Pomacea canaliculata has displaced some of the indigenous rice field snail species traditionally eaten in Thailand such as Chinese mystery snail, Pila ampullacea and Pila pesmei.[23]

See also[edit]


This article incorporates public domain text from reference [4] and CC-BY-2.0 text from reference [22] and CC-BY-2.5 text from reference.[19]

  1. ^ Pastorino, G. & Darrigan, G. (2012). "Pomacea canaliculata". IUCN Red List of Threatened Species. Version 2012.2. International Union for Conservation of Nature. Retrieved 1 December 2012. 
  2. ^ 100 of the World's Worst Invasive Alien Species. Global Invasive Species Database http://www.issg.org/database, accessed 27 October 2008.
  3. ^ Howells, R. Personal communication. Texas Parks and Wildlife Department. In: United States Geological Survey. 2008. Pomacea canaliculata. USGS Nonindigenous Aquatic Species Database, Gainesville, FL. Revision Date: 2/4/2008
  4. ^ a b c d e United States Geological Survey. 2008. Pomacea canaliculata. USGS Nonindigenous Aquatic Species Database, Gainesville, FL. Revision Date: 2/4/2008
  5. ^ Ihering H. (1919). "Las especies de Ampullaria' en la Argentina". I Reunión Nac Soc Arg Cs Nat (Actas): 329-350, Tucumán, Argentina.
  6. ^ Cowie R. H., Thiengo S. C. (2003): The apple snails of the Americas (Mollusca: Gastropoda: Ampullariidae: Asolene, Felipponea, Marisa, Pomacea, Pomella): a nomenclatural and type catalog. Malacologia, 45:41-100
  7. ^ a b Martín P. R., Estebenet A. L., Cazzaniga N. J. (2001). Factors affecting the distribution of Pomacea canaliculata (Gastropoda: Ampullariidae) along its southernmost natural limit. Malacologia 43: 13-23.
  8. ^ "Channeled Applesnail." Aquatic Invasive Species. Indiana Department of Natural Resources, 16 June 2005. Web. 9 Nov. 2013. <http://www.in.gov/dnr/files/CHANNELED_APPLE_SNAIL.pdf>.
  9. ^ D. Shelton, pers. comm. In: United States Geological Survey. 2008. Pomacea canaliculata. USGS Nonindigenous Aquatic Species Database, Gainesville, FL. Revision Date: 2/4/2008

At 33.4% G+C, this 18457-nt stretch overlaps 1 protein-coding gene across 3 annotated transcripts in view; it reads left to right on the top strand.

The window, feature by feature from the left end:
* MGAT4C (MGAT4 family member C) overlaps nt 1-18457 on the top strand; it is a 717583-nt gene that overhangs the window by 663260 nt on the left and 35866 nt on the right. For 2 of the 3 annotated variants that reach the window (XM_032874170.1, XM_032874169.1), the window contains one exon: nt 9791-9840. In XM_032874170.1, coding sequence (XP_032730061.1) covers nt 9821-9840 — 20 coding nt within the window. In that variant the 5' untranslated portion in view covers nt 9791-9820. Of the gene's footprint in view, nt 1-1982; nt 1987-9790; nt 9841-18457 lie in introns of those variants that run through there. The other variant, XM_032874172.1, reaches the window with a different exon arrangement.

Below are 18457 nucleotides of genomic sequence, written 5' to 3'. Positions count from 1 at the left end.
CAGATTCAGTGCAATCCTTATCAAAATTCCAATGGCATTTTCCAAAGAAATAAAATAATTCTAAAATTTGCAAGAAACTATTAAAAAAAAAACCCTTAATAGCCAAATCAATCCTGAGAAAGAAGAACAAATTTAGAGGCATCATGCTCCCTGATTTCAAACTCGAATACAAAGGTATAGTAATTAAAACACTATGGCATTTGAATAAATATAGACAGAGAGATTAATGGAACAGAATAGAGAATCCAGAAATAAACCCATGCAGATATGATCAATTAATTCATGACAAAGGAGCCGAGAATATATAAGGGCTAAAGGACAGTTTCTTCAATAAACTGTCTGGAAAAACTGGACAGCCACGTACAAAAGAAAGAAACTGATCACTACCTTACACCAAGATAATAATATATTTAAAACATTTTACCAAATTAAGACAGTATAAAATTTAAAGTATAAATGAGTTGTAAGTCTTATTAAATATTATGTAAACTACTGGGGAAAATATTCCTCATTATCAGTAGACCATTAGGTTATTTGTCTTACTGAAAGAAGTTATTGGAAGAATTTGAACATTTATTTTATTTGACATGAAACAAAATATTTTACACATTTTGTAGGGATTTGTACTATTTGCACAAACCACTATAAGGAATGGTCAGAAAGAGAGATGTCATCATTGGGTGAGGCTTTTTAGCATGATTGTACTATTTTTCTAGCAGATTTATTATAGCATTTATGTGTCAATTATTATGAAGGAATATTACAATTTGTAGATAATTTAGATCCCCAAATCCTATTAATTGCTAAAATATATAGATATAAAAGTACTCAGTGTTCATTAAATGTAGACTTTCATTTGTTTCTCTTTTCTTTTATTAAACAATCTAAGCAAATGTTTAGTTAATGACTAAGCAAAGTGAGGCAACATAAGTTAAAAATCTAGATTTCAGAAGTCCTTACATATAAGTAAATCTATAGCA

10. ^ a b Ben Raines (29 January 2011). "Amazonian apple snails found in Baldwin pond". Press Register. Retrieved 17 February 2011. 
  11. ^ J. Bernatis, pers. comm. In: United States Geological Survey. 2008. Pomacea canaliculata. USGS Nonindigenous Aquatic Species Database, Gainesville, FL. Revision Date: 2/4/2008
  12. ^ doi/10.1371/journal.pntd.0000368.g004 map of distribution in 2007
  13. ^ Lv S., Zhang Y., Liu H-X., Hu L., Yang K', et al. 2009. Invasive Snails and an Emerging Infectious Disease: Results from the First National Survey on Angiostrongylus cantonensis in China. PLoS Neglected Tropical Diseases 3(2): e368. doi:10.1371/journal.pntd.0000368 doi/10.1371/journal.pntd.0000368.g004 figure 4.
  14. ^ Jackson, Douglas; Jackson Donald (2009). "Registro de Pomacea canaliculata (LAMARCK, 1822) (AMPULLARIIDAE), molusco exótico para el norte de Chile". Gayana. 73 (1): 40–44. doi:10.4067/s0717-65382009000100006. 
  15. ^ Estebenet, A. L. & Martín, P. R. (2002). Pomacea canaliculata (Gastropoda: Ampullariidae): Life-history Traits and their Plasticity. Biocell, 26(1): 83-89. ISSN 0327-9545
  16. ^ Bachmann, A. (1960). Apuntes para una hidrobiología argentina. II. Ampullaria insularum Orb. y A. canaliculata Lam. (Moll. Prosobr., Ampullaridae). Observaciones biológicas y ecológicas. I Congr Sudamer Zool (Actas): 19-26, La Plata, Argentina.
  17. ^ Dreon M. S., Ituarte S. & Heras H. (2010). "The Role of the Proteinase Inhibitor Ovorubin in Apple Snail Eggs Resembles Plant Embryo Defense against Predation". PLoS ONE 5(12): e15059. doi:10.1371/journal.pone.0015059.
  18. ^ Yusa, Y, 2001. Predation on eggs of the apple snail Pomacea canaliculata (Gastropoda: Ampullaridae) by the fire ant Solenopsis geminata. Journal of Molluscian Studies, 67: 275-279
  19. ^ a b c Lv, Shan; Yi Zhang; Shao-Rong Chen; Li-Bo Wang; Wen Fang; Feng Chen; Jin-Yong Jiang; Yuan-Lin Li; Zun-Wei Du; Xiao-Nong Zhou (22 September 2009). Graeff-Teixeira, Carlos, ed. "Human Angiostrongyliasis Outbreak in Dali, China". PLoS Neglected Tropical Diseases. 4 (9): e520. doi:10.1371/journal.pntd.0000520. PMC 2739427Freely accessible. PMID 19771154. 
  20. ^ Plan MR, Saska I, Cagauan AG, Craik DJ"Backbone cyclised peptides from plants show molluscicidal activity against the rice pest Pomacea canaliculata (golden apple snail)." J Agric Food Chem. 2008 Jul 9;56(13):5237-41
  21. ^ Lv S., Zhang Y., Steinmann P. &, Zhou X.-N. (2008). "Emerging angiostrongyliasis in mainland China". Emerging Infectious Diseases 14(1): 161-164. HTM.
  22. ^ a b c Setalaphruk, C; Price, L. L. (2007). "Children's traditional ecological knowledge of wild food resources: a case study in a rural village in Northeast Thailand". Journal of Ethnobiology and Ethnomedicine. 2007 (3): 33. doi:10.1186/1746-4269-3-33. 
  23. ^ Heavy Predation on Freshwater Bryozoans by the Golden Apple Snail, Pomacea canaliculata Lamarck, 1822 (Ampullariidae); The Natural History Journal of Chulalongkorn University 6(1): 31-36, May 2006

Further reading[edit]